Lyndy Nerandzic, Mike's widow. Photo: Sylvia Liber
It is this year’s highest award for bravery and has been presented to just one Australian, but for Lyndy Nerandzic, her late husband’s posthumous Star of Courage is a bittersweet honour.
Michael Nerandzic died in June 2011 after the airship he was piloting in Germany caught fire. Lowering the craft to a safe height, the 52-year-old ordered his three passengers to jump from the gondola knowing that the loss of ballast would send the airship shooting into the sky. As the blimp ascended, it took just seconds for the balloon to be engulfed by flames, the gondola and its pilot then crashing to the ground.
"He loved what he did": Airship pilot Mike Nerandzic.
“To know that he hasn’t slipped away and somebody thinks that he deserves to be awarded for what he did, I think it’s just wonderful," Mrs Nerandzic said from her home in Berkeley on the NSW south coast. “It’s tremendous, it makes me very emotional, it’s not that I don’t think of him every single day as it is but when something like this comes up, it really makes me proud.”
Mr Nerandzic’s act of courage leads the 39th Australian Bravery Decorations which have been awarded to 67 individuals and 11 groups across the country by Governor-General Sir Peter Cosgrove, who offered his congratulations to all recipients.
"We are fortunate as a community and as a nation to benefit from your contribution," the Governor-General said. "You now join the company of men and women whose actions have enriched our community and whose values we hold dear."
Mrs Nerandzic said the award had come out of the blue and that she was unaware her husband had even been nominated. While Mr Nerandzic has already been presented with two other bravery awards, a decoration from Australia, she said, was particularly touching.
The pilot flew businessman Alan Bond's blimp before going on to fly the Virgin airship for entrepreneur Richard Branson. He was one of the world's most experienced blimp pilots and boasted to his wife that there were more astronauts on earth than airship pilots.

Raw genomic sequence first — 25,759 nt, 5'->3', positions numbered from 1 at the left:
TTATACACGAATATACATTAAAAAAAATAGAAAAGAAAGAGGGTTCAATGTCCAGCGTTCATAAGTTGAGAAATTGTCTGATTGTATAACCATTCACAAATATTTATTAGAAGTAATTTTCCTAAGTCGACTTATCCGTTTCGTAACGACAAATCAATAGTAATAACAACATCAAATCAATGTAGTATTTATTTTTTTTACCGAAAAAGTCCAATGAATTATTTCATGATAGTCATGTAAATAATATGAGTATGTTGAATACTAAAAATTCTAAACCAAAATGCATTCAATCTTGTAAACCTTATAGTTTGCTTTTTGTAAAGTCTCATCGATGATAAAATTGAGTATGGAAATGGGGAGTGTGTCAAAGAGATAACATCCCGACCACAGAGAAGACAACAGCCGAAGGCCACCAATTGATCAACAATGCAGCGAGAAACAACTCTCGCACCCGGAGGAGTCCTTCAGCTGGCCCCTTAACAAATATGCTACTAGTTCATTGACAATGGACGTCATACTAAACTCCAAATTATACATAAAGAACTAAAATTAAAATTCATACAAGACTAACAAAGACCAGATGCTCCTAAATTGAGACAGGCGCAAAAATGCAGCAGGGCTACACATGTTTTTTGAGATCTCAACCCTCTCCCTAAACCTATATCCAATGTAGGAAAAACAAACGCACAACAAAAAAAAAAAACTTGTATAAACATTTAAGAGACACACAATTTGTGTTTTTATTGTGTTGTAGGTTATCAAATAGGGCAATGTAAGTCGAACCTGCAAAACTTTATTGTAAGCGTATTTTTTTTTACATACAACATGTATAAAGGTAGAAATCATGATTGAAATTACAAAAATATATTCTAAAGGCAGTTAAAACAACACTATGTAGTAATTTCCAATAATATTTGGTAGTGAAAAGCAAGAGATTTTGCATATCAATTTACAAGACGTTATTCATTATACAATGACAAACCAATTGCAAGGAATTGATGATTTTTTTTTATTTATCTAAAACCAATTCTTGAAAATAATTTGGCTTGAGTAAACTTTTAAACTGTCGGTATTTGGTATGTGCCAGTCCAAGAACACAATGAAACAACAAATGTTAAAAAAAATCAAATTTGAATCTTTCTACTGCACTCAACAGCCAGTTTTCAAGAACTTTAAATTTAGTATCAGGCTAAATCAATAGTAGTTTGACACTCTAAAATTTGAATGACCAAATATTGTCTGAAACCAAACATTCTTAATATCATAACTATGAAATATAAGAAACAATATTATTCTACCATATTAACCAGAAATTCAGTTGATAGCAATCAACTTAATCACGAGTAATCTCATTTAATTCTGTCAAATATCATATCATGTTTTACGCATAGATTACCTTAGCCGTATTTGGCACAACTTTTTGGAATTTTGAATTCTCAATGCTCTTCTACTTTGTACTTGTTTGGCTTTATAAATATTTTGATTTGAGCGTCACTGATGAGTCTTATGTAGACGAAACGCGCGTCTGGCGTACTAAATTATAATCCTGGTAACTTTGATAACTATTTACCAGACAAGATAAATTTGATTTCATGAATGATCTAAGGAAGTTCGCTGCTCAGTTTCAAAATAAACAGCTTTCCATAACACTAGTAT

“He loved what he did, he absolutely loved it, he always wanted to fly," said Mrs Nerandzic. "I wasn’t aware of the dangers and each time he was interviewed on TV, the one thing he always said was ‘Don’t worry, you’ll never die in an airship, they’re so safe’.”
After his death, Mr Nerandzic was praised by Mr Branson, who hailed the “selfless and courageous last act” of a “true hero”.
Celebrations for the recognition would be muted, said Mrs Nerandzic, who will collect her husband's award from Government House.
“It’s a great honour, but my husband’s dead for it. Maybe I’ll just visit his grave and tell him all about it.”
Jarrad Townley, winner of a Bravery Medal, joins 21 others in the category, including his friend Troy Jorgensen. The two men helped rescue a dozen people from rising floodwaters in Kotara, Newcastle, in 2007.
“It’s one of those things that you hope the next person would do, it was nothing outstanding,” said Mr Townley, 27, a carpenter from Brighton-le-Sands. “It definitely wasn’t something I thought I’d get a medal for. It’s a proud moment, we just thank whoever nominated us - we have absolutely no idea who could have done it.”
Two of 44 Commendation for Brave Conduct awards have been given to brothers Damien and Jacob Berry, who in 2012 rescued a woman from a Penrith petrol station fire after a botched robbery.
Group Bravery Citations include honours for paramedics involved in the Beaconsfield mine rescue in 2006, members of the Marysville Country Fire Authority who were involved in the Victorian bushfires in 2009 and members of the public whose efforts saved the lives of people caught in a rip in Yeppoon, Queensland, in 2012.
The highest bravery award in the land is the Cross of Valour, of which just five have ever been given.